The lower the slower: Less commonly known, is that the lower you are in a gravity well, the slower time passes.  So someone on a mountain will age (very, very slightly) faster than someone in a valley.  This falls into the realm of general relativity, and the derivation is substantially more difficult.  Einstein crapped out special relativity in a few months, but it took him another 10 years to get general relativity figured out.  Here’s a good way to picture why (but not quite derive how) acceleration causes nearby points to experience time differently:

Redder light at the top, bluer light at the bottom.

Alice and Bob (again) are sitting at opposite ends of an accelerating rocket (that is to say; the rocket is on, so they’re speeding up).  Alice is sitting at the Apex (top) of the rocket and she’s shining a red light toward Bob at the Bottom of the rocket.  It takes some time (not much) for the light to get from the Apex of the rocket to the Bottom.  In that time Bob has had a chance to speed up a little, so by the time the light gets to him it will be a little bit blue-shifted.  Again, Alice sees red light at the Apex and Bob sees blue light at the Bottom.

Counting the blue crests is faster than counting the red crests. However, since it's all the same light beam the number of crests has to be the same to everybody.

The time between wave crests for Bob are short, the time between wave crests for Alice are long.  Say for example that the blueshift increases the frequency by a factor of two, and Alice counts 10 crests per second.  Then Bob will count 20 crests per second (No new crests are being added in between the top and the bottom of the rocket).  Therefore, 2 seconds of Alice’s time happens in 1 second of Bob’s time.  Alice is moving through time faster.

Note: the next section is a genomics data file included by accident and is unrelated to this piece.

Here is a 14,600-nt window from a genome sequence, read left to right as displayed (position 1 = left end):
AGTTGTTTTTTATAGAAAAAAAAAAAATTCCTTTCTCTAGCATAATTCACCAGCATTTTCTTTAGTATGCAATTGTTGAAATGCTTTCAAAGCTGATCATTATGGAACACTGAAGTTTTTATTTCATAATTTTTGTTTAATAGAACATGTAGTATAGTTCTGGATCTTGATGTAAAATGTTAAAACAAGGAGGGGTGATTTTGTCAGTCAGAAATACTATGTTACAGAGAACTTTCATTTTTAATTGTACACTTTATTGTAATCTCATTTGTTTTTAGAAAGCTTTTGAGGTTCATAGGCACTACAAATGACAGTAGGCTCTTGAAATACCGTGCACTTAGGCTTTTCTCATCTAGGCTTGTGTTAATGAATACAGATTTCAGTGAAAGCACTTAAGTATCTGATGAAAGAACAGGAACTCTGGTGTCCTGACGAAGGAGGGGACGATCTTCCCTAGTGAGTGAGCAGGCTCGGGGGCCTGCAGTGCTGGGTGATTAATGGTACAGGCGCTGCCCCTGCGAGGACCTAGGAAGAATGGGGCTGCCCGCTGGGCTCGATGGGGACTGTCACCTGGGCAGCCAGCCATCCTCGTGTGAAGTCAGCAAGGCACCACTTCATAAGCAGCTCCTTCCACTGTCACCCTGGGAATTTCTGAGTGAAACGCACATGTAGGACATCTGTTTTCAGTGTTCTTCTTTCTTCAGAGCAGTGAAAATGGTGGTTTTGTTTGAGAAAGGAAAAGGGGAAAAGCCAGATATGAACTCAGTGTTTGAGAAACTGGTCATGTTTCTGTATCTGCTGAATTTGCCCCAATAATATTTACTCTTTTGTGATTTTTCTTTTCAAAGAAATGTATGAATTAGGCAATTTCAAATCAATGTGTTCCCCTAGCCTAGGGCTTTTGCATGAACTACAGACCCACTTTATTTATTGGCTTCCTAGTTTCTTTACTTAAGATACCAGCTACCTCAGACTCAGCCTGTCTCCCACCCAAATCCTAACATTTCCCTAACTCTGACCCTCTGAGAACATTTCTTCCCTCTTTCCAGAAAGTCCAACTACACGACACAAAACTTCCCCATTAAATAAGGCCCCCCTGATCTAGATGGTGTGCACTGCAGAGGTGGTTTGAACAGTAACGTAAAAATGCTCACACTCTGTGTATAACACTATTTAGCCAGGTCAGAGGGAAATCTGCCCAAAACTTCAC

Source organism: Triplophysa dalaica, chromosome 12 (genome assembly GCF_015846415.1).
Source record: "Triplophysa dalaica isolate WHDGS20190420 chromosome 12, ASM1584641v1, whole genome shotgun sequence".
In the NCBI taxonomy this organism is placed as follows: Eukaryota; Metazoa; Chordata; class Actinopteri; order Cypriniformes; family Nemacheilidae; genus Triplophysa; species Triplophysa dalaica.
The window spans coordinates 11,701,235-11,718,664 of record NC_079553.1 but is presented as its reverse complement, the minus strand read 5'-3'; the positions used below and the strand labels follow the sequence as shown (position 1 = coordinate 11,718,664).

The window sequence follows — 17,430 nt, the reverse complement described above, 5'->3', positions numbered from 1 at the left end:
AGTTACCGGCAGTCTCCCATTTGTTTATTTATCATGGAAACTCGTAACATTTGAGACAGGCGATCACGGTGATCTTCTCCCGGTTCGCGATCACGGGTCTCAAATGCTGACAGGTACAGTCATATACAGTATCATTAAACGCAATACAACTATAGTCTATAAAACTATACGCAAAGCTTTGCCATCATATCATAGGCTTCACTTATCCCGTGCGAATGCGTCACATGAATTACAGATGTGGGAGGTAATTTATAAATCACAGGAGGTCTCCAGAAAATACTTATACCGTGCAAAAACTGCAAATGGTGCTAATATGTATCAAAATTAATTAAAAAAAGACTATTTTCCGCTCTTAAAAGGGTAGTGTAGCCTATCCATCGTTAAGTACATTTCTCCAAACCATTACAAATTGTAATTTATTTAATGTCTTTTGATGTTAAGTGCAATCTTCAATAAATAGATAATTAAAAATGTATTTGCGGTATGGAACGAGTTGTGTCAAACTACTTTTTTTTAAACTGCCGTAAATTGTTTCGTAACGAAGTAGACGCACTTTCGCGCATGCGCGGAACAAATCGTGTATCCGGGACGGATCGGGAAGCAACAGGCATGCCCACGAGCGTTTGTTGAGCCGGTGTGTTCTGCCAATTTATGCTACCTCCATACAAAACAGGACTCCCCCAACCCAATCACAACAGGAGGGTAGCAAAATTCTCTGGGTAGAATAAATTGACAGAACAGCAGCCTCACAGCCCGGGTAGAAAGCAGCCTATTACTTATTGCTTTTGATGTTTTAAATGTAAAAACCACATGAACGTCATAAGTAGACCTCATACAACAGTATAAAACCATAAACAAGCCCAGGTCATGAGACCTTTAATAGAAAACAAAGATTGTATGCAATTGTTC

Einstein’s insight (a way bigger jump than the EEP) was that gravitational acceleration and inertial acceleration are one and the same.  So the acceleration that pushes you down in a rocket does all the same things that the acceleration due to gravity does.  There’s no way to tell if the rocket is on and you’re flying through space, or if the rocket is off and you’re still on the launch pad.

It’s worth mentioning that the first time you read this it should be very difficult to understand.  Relativity = mind bending.

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19 Responses to Q: Why does going fast or being lower make time slow down?

  1. Pooja says:

    Thank you for the answer.Though I can’t claim to have fully understood it(given my limited knowledge in physics),the idea is clearer in my head than before.It’s a very intellectually overwhelming concept.If you ponder over it for a while,there is a sort of restlessness and discomfort which begins to creep in your mind.

  2. The Physicist Physicist says:

    I couldn’t sympathize more.

  3. Pingback: Q: According to relativity, two moving observers always see the other moving through time slower. Isn’t that a contradiction? Doesn’t one have to be faster? « Ask a Mathematician / Ask a Physicist

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  7. Rani Sunarso says:

    I still have question about twin paradox.

    Let’s say Alice is holding a light clock in a rocket, leaving earth, going up from the North Pole with speed of 0.9 c, while Bob watching her on earth. After a few hours, Alice comes back to earth and meets a very-very old Bob. Why Bob is getting older faster than Alice, while according to Alice, she didn’t move at all and it was Bob (and the earth) who moved down, leaving her rocket with speed of 0.9 c.